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September 13, 2011

Heat, Drought and Goss’s Wilt Can Affect Corn Yields in Iowa

Ames, Iowa — August 31, 2011


Steve Ensley, Veterinary Diagnostic and Production Animal Medicine, 515-294-1950,

Alison Robertson, Plant Pathology and Microbiology, 515-294-6708,

Sherry Hoyer, Iowa Beef Center, 515-294-4496,

Since its initial identification in United States corn fields more than 40 years ago, Goss’s Wilt hasn’t been a serious problem for most Iowa locations. . In the past few years, however, the disease has become more common. This year the bacterial disease was identified in the state much earlier than in past years, prompting some concern among those whose fields previously had not been affected.

Goss’s Wilt is caused by the bacterium Clavibacter michiganensis subsp. nebraskensis (Cmn) which enters the plant through wounds that can be caused by rain, wind, hail, or insect damage. Drought stressed plants may be more susceptible to such wounds, and subsequent bacterial infection, but Steve Ensley of Iowa State University’s (ISU) Veterinary Diagnostic and Production Animal Medicine department said drought stress presents a much bigger potential problem than Goss’s Wilt for livestock producers.

“Nitrate concentration or cyanide concentration in drought-stressed corn can be a serious threat to livestock use,” Ensley said. “Nitrate is converted to nitrite in the rumen, and nitrite converts blood hemoglobin to methemoglobin, which cannot transport oxygen to body tissues. Cyanide concentration, also known as prussic acid poisoning, works in a similar manner. In both cases, animals often die because of lack of oxygen.”

ISU scientists and others said there are no reported issues with feeding Goss’s-infected corn grain, stalks, or silage to cattle, and there is no scientific evidence supporting harm to cattle caused by this bacterium.

Because the Goss’s Wilt bacteria can overwinter in crop residue for several months, continuous corn acres and low- or no-till fields are at higher risk for developing Goss’s Wilt. In a recent article for ISU’s Integrated Crop Management newsletter, ISU plant pathologist Alison Robertson said there are steps farmers can take to reduce the survival rate of the responsible bacterium in future years.

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Crop News

    July 22, 2014

  • Iowa Soybean Association offers online soybean harvest reports, photos, information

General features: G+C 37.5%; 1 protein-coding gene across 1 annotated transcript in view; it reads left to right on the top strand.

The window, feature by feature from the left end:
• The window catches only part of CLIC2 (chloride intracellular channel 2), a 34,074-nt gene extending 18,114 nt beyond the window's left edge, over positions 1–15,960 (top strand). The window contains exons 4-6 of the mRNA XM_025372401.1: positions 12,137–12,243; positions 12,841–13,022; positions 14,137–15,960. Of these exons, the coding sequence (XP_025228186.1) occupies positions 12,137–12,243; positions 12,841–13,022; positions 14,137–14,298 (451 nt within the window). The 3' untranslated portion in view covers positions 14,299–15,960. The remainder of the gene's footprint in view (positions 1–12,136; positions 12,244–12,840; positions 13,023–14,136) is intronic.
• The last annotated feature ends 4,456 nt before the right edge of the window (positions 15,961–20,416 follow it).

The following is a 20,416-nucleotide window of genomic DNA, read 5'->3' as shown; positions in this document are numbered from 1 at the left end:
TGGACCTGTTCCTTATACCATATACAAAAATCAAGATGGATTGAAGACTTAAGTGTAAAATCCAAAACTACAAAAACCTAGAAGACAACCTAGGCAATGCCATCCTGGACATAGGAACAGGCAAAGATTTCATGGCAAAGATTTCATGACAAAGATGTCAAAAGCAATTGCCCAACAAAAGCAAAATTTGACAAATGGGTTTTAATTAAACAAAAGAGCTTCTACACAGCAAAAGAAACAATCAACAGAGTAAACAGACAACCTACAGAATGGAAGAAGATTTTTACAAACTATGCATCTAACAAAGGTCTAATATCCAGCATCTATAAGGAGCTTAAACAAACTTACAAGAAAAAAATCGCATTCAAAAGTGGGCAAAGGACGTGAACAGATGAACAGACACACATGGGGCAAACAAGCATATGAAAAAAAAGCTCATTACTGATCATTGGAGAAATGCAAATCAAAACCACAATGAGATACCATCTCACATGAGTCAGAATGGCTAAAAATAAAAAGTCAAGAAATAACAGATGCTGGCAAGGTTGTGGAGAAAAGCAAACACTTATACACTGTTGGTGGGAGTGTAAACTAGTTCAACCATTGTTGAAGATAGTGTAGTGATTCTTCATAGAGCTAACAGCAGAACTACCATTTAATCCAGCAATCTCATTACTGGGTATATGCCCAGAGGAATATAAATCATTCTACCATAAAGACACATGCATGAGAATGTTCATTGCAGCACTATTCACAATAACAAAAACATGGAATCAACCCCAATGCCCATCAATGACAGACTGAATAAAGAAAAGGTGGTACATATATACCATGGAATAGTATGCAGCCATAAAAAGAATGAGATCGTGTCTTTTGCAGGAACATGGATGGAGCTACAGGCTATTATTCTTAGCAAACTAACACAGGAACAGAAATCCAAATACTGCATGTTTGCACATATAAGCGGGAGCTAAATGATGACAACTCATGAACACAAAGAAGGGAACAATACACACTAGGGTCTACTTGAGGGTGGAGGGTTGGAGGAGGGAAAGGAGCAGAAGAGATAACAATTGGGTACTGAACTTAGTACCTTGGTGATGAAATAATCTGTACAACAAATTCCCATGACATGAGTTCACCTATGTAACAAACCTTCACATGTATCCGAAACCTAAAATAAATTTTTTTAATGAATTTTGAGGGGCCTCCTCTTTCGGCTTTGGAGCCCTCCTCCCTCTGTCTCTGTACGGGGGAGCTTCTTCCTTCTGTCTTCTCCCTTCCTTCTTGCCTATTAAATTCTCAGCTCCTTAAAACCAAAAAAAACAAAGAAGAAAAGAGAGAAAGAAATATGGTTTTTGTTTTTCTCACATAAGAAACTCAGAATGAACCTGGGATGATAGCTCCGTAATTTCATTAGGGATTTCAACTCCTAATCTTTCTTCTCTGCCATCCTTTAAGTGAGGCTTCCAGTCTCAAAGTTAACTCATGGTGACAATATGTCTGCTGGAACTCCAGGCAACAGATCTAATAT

The Iowa Soybean Association is offering a new online resource to assist you in reporting on this year’s soybean harvest and other issues concerning Iowa soybean farmers.

    The Iowa Soybean Association’s “The Soybean Brief” is updated regularly and found online at You can also go directly to the ISA website ( and click on the link to the brief.  Coming soon, the site will feature a state map providing real-time harvest results.

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    “The dry weather last week helped crops continue to dry down and allowed nearly half of the state’s soybeans to be harvested.  Unfortunately, fire does remain a risk as the dry weather persists, so farmers should continue to take extra care while working in their fields,” Northey said.  “Harvest remains slightly ahead of the five-year average and will likely continue to advance rapidly if conditions remain dry.”

    October 12, 2011

  • Producers are Encouraged to Monitor Grain this Fall

    As harvest begins around the state, farmers are encouraged to be aware of the potential for development of molds and fungus in corn. Recent warnings by Iowa State University (ISU) Extension and Outreach’s Integrated Crop Management (ICM) staff about hail-damaged corn in northwest Iowa help draw attention to the issue, according to ISU Extension swine program specialist Matt Swantek.

    October 12, 2011

  • Soybean Association Responds to USDA Crop Report

    According to today’s United States Department of Agriculture (USDA) crop report, soybean production is forecast at 3.06 billion bushels, down 1 percent from the September estimate of 3.09 billion bushels and down 8 percent from last year. The average soybean yield for the United States is now estimated at 41.5 bushels per acre, down from the 41.8 bushels per acre predicted last month.

    For Iowa, production is estimated at 467.6 million bushels, compared to 464.6 million bushels forecast in September. Iowa yield estimates are for an average of 50.5 bushels per acre, down from the September prediction of 51 bushels per acre.

    October 12, 2011

  • Iowa Soybean Association, Taiwanese delegation sign letter of inten

    On September 30, under the unmistakable gold dome of the Iowa State Capitol, members of the Taiwan Agricultural Goodwill Mission and the Iowa Soybean Association (ISA) signed a letter of intent for the Taiwanese purchase of U.S. soy products.

    October 12, 2011

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